By Jennifer R. Carnes
Every nook and cranny in my house is stuffed with projects and crafting items. I love to craft. Beading, crochet, quilting, knitting, cross-stitch. I’ve done it all and I absolutely love it
I taught myself to tat. I’ve watched many videos on YouTube learning how to twist wire jewelry. I’ve crocheted and knitted many afghans and shawls. I’ve also sewn a lot of my daughter’s clothing (mostly when she was younger although recently I’ve made her a bunch of flannel pajama bottoms to wear around the house – you never really know what a 13-year-old will do).
But my latest obsession – and I do mean obsession – is knitting socks. (I’ve been told by more than one person that people who knit socks generally are addicted! Knitters either love knitting socks or absolutely cannot stand it.)
Several years ago, I wrote about a small specialty yarn shop in north Tucson, the Tucson Yarn Company, in the Nugget. My final thoughts in that article was a wish to try out some their yummy self-striping sock yarns. It’s taken time, but I’m finally there.
This past Jan., I began a journey to teach myself to knit socks. I’m working on my seventh or eighth pair right now, not counting the extra thick slippers I knit up for my mother-in-law. It’s no surprise, my family knows they will find hand-knitted socks under the Christmas tree this year. Christmas stockings, so to speak!
I started out with a really basic pattern and have branched out from there. I’ve been having fun experimenting with all the different types of toes and heels. There are lace patterns and Gansey patterns. And then there is the choice to knit the top down or toe up. (Actually, there is a war being waged between those knitters who like going from the top down and those who prefer going the other way around – Sock Wars!)
I’ve tried many of them. I’ve found that I prefer knitting the socks two at a time toe up using the Magic Loop method (one really long set of circular knitting needles). That way I don’t catch the dreaded Second Sock Syndrome! My favorite toe cast on is a modified Turkish toe (it’s round and is a bit swirly). I’ve experimented with different heel construction and my current favorite is a garter stitch short row heel (think extra cushy heels on your store-bought socks).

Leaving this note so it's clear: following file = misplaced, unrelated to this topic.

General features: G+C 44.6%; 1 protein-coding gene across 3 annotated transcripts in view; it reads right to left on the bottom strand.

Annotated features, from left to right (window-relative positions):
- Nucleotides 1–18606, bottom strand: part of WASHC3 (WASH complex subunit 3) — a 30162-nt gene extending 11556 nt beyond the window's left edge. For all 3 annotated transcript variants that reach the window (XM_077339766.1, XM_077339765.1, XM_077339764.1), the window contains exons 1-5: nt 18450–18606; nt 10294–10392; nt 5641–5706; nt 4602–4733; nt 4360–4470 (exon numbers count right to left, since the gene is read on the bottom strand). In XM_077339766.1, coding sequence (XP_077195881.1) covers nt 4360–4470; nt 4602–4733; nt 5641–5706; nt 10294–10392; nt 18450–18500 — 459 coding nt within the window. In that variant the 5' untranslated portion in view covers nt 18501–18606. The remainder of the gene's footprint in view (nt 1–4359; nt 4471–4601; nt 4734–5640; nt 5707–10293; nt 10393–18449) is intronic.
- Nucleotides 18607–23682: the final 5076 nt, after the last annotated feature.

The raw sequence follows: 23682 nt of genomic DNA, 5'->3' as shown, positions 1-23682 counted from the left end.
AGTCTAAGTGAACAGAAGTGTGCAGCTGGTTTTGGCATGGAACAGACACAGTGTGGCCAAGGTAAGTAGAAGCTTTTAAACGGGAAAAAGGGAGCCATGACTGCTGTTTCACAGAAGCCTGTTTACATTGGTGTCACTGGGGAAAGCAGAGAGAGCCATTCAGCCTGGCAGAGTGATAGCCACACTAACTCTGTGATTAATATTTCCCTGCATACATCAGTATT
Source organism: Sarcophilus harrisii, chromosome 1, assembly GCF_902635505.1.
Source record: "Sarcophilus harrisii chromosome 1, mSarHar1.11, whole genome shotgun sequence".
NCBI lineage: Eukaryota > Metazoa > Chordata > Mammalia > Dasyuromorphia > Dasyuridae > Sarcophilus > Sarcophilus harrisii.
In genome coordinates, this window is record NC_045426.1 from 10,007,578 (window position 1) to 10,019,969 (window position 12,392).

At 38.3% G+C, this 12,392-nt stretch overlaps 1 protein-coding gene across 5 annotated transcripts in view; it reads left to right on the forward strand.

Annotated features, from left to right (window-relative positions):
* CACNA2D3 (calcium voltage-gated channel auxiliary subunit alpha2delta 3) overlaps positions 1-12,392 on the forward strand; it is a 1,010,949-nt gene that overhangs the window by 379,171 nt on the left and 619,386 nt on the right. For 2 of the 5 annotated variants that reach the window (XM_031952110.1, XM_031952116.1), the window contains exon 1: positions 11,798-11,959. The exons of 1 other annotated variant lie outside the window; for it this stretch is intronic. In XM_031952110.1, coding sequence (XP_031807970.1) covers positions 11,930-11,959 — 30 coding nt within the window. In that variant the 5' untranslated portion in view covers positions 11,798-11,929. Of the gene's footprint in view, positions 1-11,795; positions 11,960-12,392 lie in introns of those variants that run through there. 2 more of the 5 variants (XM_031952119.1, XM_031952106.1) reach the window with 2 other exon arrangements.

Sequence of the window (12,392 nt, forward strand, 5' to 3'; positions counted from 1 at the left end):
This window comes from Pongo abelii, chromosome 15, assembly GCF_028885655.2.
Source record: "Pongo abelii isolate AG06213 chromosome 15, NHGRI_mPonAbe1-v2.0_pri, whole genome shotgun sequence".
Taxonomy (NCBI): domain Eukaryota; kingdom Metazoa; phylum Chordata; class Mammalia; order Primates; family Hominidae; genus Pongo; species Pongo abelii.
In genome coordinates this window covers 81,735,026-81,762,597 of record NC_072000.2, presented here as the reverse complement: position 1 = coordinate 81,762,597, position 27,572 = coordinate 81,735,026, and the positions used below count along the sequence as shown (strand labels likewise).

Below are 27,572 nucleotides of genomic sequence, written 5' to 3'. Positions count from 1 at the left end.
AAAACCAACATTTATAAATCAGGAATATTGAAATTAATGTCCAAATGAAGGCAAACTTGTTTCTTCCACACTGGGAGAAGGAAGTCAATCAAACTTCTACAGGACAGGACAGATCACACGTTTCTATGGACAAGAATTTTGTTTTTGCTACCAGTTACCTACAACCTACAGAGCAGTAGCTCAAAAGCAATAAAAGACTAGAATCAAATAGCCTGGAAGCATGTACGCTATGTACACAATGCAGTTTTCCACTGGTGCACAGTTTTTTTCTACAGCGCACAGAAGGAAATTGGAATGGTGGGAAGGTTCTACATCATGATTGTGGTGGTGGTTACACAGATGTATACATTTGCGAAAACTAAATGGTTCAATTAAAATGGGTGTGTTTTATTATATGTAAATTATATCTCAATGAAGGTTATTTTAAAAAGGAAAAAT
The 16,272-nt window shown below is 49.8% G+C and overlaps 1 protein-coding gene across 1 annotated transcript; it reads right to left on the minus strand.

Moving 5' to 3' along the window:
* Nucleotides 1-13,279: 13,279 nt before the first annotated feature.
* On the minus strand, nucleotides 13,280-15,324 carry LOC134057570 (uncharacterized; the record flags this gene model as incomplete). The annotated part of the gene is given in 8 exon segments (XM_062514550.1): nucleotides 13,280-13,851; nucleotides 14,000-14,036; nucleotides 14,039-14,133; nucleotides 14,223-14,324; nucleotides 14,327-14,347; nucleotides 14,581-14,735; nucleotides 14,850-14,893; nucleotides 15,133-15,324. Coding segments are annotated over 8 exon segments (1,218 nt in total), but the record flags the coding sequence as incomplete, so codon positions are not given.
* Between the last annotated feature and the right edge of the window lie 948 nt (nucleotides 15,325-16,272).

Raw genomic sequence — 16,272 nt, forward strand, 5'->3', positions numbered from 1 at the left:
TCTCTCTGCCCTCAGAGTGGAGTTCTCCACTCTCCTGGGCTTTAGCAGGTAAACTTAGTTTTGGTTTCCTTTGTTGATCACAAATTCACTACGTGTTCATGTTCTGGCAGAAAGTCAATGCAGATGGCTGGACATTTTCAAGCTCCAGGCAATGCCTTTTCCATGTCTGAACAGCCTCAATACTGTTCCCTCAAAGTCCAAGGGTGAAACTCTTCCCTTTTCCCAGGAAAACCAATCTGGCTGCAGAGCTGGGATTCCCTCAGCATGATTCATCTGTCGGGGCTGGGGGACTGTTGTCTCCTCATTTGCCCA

Additionally, I’ve discovered an entire online community for knitters, crocheters and spinners. When I started searching for videos, tutorials and patterns, I kept running into references to Ravelry. I was hesitant to join something online. Something else to have my email address. But when I finally broke down and signed up for it, I was so amazed. It’s like Facebook for knitters!
There are forums and groups! You can set up a library with books from your own collections; the patterns are cross-referenced with projects that other knitters are working on with photos and their project notes.
In one instance, I was trying a new heel construction (Cat Bohrdi’s Sweet Tomato Heel) and ran into some difficulty. I went to the forum and looked around to see if anyone else had encountered the same problem. They did and I posted my question along with a photo of the problem area. When I logged in next, I had an answer to my problem – from Cat Bohrdi herself! (I’ve decided I don’t really like that particular heel construction, but you never know until you try!)
I’ve learned some new terms as well:
- Tink means to un-knit (took me a while, but it’s knit spelled backwards).
- Frog means to rip out all the knitting.
- Ripped means to tear back but not all the way.